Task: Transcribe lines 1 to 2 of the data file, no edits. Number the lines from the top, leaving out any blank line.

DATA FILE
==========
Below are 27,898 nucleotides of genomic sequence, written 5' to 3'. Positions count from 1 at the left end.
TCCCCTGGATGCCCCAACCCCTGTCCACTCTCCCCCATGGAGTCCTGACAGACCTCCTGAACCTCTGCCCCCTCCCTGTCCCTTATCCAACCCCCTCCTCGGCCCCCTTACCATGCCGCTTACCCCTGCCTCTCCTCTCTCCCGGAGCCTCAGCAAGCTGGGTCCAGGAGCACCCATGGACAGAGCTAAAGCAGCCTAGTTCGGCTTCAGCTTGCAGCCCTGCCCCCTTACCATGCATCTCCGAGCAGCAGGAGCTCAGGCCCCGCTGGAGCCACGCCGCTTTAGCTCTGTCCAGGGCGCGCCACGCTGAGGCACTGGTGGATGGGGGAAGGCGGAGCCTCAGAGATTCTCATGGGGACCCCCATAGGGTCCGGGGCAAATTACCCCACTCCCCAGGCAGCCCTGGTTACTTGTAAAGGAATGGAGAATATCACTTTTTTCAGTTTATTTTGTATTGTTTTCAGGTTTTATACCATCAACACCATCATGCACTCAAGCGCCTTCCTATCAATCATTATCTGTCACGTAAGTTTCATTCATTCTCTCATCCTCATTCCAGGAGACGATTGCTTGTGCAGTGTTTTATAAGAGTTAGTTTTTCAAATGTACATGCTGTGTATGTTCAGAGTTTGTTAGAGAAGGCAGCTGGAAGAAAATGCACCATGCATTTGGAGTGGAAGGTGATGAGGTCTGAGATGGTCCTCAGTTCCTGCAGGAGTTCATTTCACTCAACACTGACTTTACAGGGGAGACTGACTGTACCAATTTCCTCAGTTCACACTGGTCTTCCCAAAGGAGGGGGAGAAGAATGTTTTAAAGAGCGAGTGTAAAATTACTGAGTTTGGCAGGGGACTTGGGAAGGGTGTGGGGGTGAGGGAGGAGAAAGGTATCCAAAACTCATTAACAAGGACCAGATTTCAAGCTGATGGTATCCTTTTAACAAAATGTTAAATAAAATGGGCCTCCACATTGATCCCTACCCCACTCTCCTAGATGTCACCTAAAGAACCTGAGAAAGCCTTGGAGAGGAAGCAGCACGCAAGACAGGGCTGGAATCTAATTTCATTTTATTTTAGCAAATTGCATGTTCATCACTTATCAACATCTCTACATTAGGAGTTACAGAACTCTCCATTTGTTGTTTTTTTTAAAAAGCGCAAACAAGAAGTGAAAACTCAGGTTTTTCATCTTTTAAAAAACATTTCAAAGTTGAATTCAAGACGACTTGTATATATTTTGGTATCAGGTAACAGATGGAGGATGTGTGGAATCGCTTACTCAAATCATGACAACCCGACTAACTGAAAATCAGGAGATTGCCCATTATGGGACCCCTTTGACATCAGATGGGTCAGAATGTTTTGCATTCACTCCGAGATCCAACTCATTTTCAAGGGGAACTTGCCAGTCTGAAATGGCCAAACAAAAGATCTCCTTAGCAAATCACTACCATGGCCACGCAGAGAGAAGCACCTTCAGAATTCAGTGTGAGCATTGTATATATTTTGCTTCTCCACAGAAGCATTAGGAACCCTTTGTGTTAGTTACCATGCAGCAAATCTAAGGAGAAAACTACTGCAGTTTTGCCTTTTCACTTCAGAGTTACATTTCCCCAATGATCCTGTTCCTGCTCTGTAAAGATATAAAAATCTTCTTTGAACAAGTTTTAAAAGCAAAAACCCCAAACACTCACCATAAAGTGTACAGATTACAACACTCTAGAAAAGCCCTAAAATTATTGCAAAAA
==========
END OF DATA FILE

Below are 27,898 nucleotides of genomic sequence, written 5' to 3'. Positions count from 1 at the left end.
TCCCCTGGATGCCCCAACCCCTGTCCACTCTCCCCCATGGAGTCCTGACAGACCTCCTGAACCTCTGCCCCCTCCCTGTCCCTTATCCAACCCCCTCCTCGGCCCCCTTACCATGCCGCTTACCCCTGCCTCTCCTCTCTCCCGGAGCCTCAGCAAGCTGGGTCCAGGAGCACCCATGGACAGAGCTAAAGCAGCCTAGTTCGGCTTCAGCTTGCAGCCCTGCCCCCTTACCATGCATCTCCGAGCAGCAGGAGCTCAGGCCCCGCTGGAGCCACGCCGCTTTAGCTCTGTCCAGGGCGCGCCACGCTGAGGCACTGGTGGATGGGGGAAGGCGGAGCCTCAGAGATTCTCATGGGGACCCCCATAGGGTCCGGGGCAAATTACCCCACTCCCCAGGCAGCCCTGGTTACTTGTAAAGGAATGGAGAATATCACTTTTTTCAGTTTATTTTGTATTGTTTTCAGGTTTTATACCATCAACACCATCATGCACTCAAGCGCCTTCCTATCAATCATTATCTGTCACGTAAGTTTCATTCATTCTCTCATCCTCATTCCAGGAGACGATTGCTTGTGCAGTGTTTTATAAGAGTTAGTTTTTCAAATGTACATGCTGTGTATGTTCAGAGTTTGTTAGAGAAGGCAGCTGGAAGAAAATGCACCATGCATTTGGAGTGGAAGGTGATGAGGTCTGAGATGGTCCTCAGTTCCTGCAGGAGTTCATTTCACTCAACACTGACTTTACAGGGGAGACTGACTGTACCAATTTCCTCAGTTCACACTGGTCTTCCCAAAGGAGGGGGAGAAGAATGTTTTAAAGAGCGAGTGTAAAATTACTGAGTTTGGCAGGGGACTTGGGAAGGGTGTGGGGGTGAGGGAGGAGAAAGGTATCCAAAACTCATTAACAAGGACCAGATTTCAAGCTGATGGTATCCTTTTAACAAAATGTTAAATAAAATGGGCCTCCACATTGATCCCTACCCCACTCTCCTAGATGTCACCTAAAGAACCTGAGAAAGCCTTGGAGAGGAAGCAGCACGCAAGACAGGGCTGGAATCTAATTTCATTTTATTTTAGCAAATTGCATGTTCATCACTTATCAACATCTCTACATTAGGAGTTACAGAACTCTCCATTTGTTGTTTTTTTTAAAAAGCGCAAACAAGAAGTGAAAACTCAGGTTTTTCATCTTTTAAAAAACATTTCAAAGTTGAATTCAAGACGACTTGTATATATTTTGGTATCAGGTAACAGATGGAGGATGTGTGGAATCGCTTACTCAAATCATGACAACCCGACTAACTGAAAATCAGGAGATTGCCCATTATGGGACCCCTTTGACATCAGATGGGTCAGAATGTTTTGCATTCACTCCGAGATCCAACTCATTTTCAAGGGGAACTTGCCAGTCTGAAATGGCCAAACAAAAGATCTCCTTAGCAAATCACTACCATGGCCACGCAGAGAGAAGCACCTTCAGAATTCAGTGTGAGCATTGTATATATTTTGCTTCTCCACAGAAGCATTAGGAACCCTTTGTGTTAGTTACCATGCAGCAAATCTAAGGAGAAAACTACTGCAGTTTTGCCTTTTCACTTCAGAGTTACATTTCCCCAATGATCCTGTTCCTGCTCTGTAAAGATATAAAAATCTTCTTTGAACAAGTTTTAAAAGCAAAAACCCCAAACACTCACCATAAAGTGTACAGATTACAACACTCTAGAAAAGCCCTAAAATTATTGCAAAAA